NEW YORK (CBSNewYork) — Car stunts through Queens streets and parking lots have become a new normal during the coronavirus pandemic. CBS2’s Lisa Rozner got action on one problem spot and now is highlighting another.
It sounds like gunshots but it’s a car meet-up. Neighbors say the sounds and stunts occur regularly, anytime between Thursday and Sunday, at a Home Depot parking lot on Northern Boulevard.READ MORE: New York Weather: CBS2’s 1/20 Thursday Morning Forecast
“It’s noisy, real noisy, really loud,” Sunnyside resident Antoin O’Duibhir said.
Just last week, Rozner reported on the same problem in a parking lot in Astoria. After her story, the property owner put up “no loitering” signs, and residents say it has been quiet for the first time in months.
But other neighborhoods still have the same issue.
After almost two months of hearing loud noise in Sunnyside, O’Duibhir checked it out and saw a man taking selfies out the window while the driver did doughnuts.
“There was two smells, the smell of burning rubber and the smell of pot,” O’Duibhir said. “You’re talking 600 to 700 people there. I was shocked at how organized it was. I mean, they had a drone flying over top taking videos.”
But neighbors say this is just one stop in an unofficial raceway that wraps around their neighborhood.
“They go from Home Depot lot up to Stop & Shop lot. They do their doughnuts and then they come back down,” said resident Eileen Connolly-Goodwin. “It’s really frightening. It’s ridiculous.”Reaves, Fox Score 2 Each As Rangers Beat Maple Leafs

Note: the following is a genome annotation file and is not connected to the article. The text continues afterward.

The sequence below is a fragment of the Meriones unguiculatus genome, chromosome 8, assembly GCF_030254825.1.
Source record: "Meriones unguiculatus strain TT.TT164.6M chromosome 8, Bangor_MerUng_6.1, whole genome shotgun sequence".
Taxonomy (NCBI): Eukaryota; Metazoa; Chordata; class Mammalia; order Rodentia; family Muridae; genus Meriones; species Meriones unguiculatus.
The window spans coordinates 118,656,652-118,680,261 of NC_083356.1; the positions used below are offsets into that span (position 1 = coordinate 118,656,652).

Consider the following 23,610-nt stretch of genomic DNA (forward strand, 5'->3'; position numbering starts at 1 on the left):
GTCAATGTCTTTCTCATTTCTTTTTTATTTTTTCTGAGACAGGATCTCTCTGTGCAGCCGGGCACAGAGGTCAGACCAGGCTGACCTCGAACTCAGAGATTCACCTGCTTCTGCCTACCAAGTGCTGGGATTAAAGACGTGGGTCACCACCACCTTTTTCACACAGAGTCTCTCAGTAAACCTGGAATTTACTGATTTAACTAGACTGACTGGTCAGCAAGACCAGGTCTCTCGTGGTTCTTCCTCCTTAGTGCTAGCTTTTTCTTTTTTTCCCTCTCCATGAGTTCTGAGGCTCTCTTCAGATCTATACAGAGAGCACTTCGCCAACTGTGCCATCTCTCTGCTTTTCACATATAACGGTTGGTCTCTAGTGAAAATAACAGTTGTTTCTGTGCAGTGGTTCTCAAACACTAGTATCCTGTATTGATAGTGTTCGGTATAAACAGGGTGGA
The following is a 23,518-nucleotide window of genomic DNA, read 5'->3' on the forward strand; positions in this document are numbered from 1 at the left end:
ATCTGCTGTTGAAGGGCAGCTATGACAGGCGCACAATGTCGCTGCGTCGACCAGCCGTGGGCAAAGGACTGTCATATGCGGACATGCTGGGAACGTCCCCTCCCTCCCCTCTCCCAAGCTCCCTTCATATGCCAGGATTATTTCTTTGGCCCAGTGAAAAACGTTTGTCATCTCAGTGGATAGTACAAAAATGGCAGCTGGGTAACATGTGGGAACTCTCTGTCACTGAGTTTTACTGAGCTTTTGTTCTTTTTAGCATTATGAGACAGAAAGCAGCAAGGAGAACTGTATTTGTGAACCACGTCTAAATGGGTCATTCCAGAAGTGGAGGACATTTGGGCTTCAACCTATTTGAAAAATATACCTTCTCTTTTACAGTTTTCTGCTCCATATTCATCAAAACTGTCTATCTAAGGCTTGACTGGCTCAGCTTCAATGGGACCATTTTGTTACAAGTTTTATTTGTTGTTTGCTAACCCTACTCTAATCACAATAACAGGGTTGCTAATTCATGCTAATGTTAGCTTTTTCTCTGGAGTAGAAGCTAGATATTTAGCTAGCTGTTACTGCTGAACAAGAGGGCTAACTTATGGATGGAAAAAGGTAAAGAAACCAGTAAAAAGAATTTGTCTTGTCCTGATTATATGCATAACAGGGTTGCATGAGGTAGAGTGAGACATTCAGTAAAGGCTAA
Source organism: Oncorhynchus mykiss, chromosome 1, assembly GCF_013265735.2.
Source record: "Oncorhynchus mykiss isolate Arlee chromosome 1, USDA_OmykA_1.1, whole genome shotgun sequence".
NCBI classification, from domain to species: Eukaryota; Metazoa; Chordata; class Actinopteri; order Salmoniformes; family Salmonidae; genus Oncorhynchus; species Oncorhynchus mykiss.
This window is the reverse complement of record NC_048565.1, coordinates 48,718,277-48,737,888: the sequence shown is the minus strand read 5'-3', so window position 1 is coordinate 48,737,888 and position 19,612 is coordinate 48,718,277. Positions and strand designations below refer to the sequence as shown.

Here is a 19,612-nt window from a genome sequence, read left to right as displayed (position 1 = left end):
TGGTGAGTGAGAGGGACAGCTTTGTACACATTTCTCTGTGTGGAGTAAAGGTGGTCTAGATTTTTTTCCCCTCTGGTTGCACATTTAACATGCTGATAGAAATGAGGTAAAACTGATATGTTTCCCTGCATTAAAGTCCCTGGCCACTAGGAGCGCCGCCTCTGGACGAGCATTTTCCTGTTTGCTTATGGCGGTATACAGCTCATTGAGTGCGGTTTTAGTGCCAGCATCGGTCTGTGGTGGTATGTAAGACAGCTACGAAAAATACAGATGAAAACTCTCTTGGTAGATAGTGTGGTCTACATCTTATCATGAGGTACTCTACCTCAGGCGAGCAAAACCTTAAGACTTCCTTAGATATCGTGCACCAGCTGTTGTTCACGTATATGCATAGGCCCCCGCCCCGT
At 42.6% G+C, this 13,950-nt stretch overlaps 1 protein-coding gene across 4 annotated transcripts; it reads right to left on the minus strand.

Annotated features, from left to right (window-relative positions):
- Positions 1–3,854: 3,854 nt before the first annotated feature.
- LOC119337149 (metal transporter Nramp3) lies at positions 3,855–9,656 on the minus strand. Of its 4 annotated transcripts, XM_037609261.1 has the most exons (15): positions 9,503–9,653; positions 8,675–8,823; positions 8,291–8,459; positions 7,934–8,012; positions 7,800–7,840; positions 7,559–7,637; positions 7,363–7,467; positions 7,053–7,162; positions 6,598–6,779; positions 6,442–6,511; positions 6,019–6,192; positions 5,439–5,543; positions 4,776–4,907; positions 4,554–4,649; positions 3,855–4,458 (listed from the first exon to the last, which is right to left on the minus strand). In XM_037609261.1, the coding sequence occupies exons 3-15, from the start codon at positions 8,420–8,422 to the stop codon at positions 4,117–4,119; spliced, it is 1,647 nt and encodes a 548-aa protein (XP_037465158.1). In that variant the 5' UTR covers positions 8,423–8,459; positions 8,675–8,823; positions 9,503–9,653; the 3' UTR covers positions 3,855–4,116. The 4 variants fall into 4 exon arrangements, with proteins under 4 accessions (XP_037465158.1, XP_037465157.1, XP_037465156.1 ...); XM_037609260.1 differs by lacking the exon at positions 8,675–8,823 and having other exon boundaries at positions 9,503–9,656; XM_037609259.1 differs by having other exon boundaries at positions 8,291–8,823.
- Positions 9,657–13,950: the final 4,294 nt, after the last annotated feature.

Neighbors said the drivers speed down 48th Street, which connects Queens Boulevard and Northern Boulevard. In the latest incident, a vehicle slammed into a property near the corner of 39th Avenue, leaving behind the fender. Thankfully, no one was seriously hurt.
“They had no fear of being caught,” resident Eugene Manning said. “I called the police and I said, ‘Listen, they’ve been doing this all night.’ It’s like scratching your nails on a chalkboard for hours, for like an hour and a half.”
He said police didn’t call back for an hour and a half.
“One thing they could do is put in speed bumps,” resident Matthew Abbott said.
MORE FROM CBS NEW YORK:
- Stimulus Package Update: As Unemployment Claims Climb, Have Both Sides Found Common Ground?
- Hasidic Wedding Scheduled For Monday In Williamsburg Could Test Resolve Of COVID Enforcement
- Deadline For Vehicle Inspections, Registration Renewals Extended In New York
“The Department of Transportation has a lot that it can do. That includes some architecture and construction changes to the nature of the streets,” Van Bramer said.
The NYPD said its commanding officer aware of the conditions.
As for speed bumps, the DOT issued the following statement:
“DOT is evaluating additional traffic calming measures in addition to working with NYPD to build on an earlier initiative that reduced the speed limit on sections of 48th Street to 20 mph and other blocks in this area as part of a Neighborhood Slow Zone. While we cannot place speed bumps on a bus route like 48th Street, or on a truck route, DOT is looking at the feasibility of a newer treatment called speed cushions, which can be installed on these types of routes and help encourage slower vehicle speeds.”MORE NEWS: Nets Hold Off Wizards' Rally, Beat Washington
You can get the latest news, sports and weather on our brand new CBS New York app. Download here.